Someone once told me that I “write to incite” and indeed, I am thrilled when a post resonates enough to inspire a conversation that often goes on longer and has more nuggets of insight than the original essay.
I’d like to honor the contributions of my community colleagues over the years by pulling out some of their best comments and quotes.
Ian Eslick, in response to Peer-to-peer Healthcare: Crazy. Crazy. Crazy. Obvious. (2011)
There are many kinds of information that can be gleaned through the lens of science, and not all of them need to be the universal assertions of cause and effect clinical trials emphasize.
This explosion of kind of knowledge and methodologies for acquisition emerges from the intersection of new technologies for observation (personal devices & data mining), cheap computation, near universal human and machine connectivity (observations, peer review and collaboration), and the changes in culture (social games, collective intelligence, e-patients, citizen science) that are rooted in the worth and autonomy of the individual.
These technologies can and are being combined in a myriad of ways by everyone from traditional healthcare institutions to government to the non-profit and for-profit sectors; I believe that institutional culture is slowly opening up to the notion that we can still learn a great deal even if we can’t make universal assertions from perfectly run clinical studies.
For example, I’m seeing numerous institutional scenarios where the everyday life of the individual is a rich source of information, properly harnessed and this data can help the individual, inform other people’s decisions, and motivate the institutions of science to ask better questions. I think we’ll be hearing more “obvious” and less “crazy” in the years to come.
Photo credit: Regina Holliday is a Maryland-based patient advocate and artist known for painting a series of murals depicting the need for clarity and transparency in medical records. The image on this page is from Ian Eslick’s jacket in The Walking Gallery.
Sally Okun, in response to “Hacking home health care” (2014)
Just the other day I was getting the second pedicure of my life (although I may need to do that again soon) and the manicurist asked what I do. My usual response is that for many years I was a community-based palliative care nurse and now I work for PatientsLikeMe. Usually that all takes a bit of explanation but Denise totally got it – why, because she’s been a family caregiver. First for her mother in 2003 and more recently for her father-in-law. Both at the end of their lives with dementia.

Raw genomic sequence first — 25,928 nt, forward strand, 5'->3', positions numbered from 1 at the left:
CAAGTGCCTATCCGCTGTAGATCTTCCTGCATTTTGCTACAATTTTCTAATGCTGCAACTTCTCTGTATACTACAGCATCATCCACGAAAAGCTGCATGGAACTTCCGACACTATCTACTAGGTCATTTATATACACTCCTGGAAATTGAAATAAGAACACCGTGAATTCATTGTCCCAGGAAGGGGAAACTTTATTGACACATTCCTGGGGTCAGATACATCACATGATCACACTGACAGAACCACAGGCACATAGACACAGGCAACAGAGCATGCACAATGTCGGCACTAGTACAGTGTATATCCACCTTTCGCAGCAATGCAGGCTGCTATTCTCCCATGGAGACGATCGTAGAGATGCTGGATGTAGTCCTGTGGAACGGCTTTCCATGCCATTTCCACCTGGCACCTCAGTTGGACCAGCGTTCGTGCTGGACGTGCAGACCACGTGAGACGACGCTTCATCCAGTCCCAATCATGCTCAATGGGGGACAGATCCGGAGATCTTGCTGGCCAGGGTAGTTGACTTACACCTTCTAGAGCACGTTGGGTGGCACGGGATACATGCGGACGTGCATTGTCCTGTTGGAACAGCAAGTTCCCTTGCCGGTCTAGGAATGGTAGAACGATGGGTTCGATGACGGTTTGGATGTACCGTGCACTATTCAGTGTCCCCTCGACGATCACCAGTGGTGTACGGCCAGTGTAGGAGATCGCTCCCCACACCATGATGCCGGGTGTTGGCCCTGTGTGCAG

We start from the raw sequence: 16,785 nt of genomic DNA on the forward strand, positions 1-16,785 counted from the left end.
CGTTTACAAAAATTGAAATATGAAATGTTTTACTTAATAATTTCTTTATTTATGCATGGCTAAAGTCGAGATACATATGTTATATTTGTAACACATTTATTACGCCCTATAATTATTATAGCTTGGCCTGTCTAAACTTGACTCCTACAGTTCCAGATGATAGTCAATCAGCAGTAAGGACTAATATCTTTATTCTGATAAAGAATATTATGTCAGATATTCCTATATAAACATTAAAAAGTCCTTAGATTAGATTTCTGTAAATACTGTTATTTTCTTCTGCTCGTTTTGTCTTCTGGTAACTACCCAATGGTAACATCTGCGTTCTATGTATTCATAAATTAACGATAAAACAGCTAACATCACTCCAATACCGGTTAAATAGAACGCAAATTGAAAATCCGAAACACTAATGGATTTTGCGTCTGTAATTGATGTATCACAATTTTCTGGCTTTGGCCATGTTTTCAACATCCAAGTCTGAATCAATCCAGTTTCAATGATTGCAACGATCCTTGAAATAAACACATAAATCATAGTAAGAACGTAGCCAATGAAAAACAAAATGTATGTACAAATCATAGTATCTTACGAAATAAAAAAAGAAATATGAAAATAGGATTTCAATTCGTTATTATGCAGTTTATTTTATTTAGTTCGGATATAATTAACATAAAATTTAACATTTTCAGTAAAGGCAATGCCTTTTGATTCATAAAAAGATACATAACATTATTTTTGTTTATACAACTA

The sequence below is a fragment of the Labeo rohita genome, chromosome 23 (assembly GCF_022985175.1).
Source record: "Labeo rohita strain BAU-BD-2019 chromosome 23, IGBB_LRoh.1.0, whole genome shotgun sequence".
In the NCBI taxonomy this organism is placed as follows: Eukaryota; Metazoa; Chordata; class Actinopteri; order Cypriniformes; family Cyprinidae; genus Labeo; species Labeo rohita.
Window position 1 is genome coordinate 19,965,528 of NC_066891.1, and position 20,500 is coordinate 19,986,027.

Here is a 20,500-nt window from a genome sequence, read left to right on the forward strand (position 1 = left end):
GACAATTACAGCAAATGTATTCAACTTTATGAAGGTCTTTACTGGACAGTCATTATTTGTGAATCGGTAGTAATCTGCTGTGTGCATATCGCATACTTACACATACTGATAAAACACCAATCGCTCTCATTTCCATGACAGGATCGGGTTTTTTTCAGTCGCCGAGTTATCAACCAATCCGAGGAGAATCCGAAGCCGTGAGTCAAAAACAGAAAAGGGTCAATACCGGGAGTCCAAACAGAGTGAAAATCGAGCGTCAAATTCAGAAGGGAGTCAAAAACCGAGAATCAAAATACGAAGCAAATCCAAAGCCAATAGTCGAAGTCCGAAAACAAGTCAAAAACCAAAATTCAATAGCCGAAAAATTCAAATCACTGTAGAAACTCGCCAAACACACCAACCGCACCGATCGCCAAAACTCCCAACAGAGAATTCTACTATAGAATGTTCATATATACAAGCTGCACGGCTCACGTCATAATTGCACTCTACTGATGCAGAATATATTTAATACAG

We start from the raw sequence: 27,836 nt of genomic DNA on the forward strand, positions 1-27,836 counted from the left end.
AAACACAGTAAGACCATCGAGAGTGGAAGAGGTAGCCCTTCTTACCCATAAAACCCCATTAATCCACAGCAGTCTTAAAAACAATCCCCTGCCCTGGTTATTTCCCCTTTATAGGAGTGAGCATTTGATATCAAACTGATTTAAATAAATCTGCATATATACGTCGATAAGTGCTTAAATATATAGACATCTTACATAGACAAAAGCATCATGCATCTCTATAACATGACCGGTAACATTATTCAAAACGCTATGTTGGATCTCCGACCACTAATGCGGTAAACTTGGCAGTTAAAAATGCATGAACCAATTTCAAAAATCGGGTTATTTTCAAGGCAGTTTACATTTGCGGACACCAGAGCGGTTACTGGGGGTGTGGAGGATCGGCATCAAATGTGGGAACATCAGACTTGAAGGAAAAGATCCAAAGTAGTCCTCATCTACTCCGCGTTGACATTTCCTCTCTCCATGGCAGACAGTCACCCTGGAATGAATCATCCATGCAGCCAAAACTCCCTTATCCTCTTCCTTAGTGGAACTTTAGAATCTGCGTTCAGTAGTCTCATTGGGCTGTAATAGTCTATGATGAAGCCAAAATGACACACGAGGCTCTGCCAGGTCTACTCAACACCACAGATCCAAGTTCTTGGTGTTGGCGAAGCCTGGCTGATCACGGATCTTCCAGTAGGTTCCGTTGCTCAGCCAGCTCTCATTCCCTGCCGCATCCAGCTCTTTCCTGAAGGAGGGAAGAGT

She talked about how much she learned from the first experience and how that helped her in caring for her father-in-law. She talked about the modifications she made to his pants using Velcro and creative use of scissor cuts to the underwear so he didn’t have to fuss with the button and zipper to make it to the bathroom in time – but to make it look ‘right’ she even sewed the button back on. The alternative of getting him sweat pants – which everyone told her to do – just wasn’t acceptable for a man who would never have worn sweat pants when he was able to make his own decisions. She then said something delightful and it stuck with me all day, “I just MacGyvered it!”
Denise reminded me of so many family caregivers I’ve met over the years who were MacGyver masters of creativity and problem solving with simple everyday ingredients and I had a very similar thought – we need to catalog these, we need an app for that!
So I’ll offer a dated alternative title for this post “MacGyvering home health care”!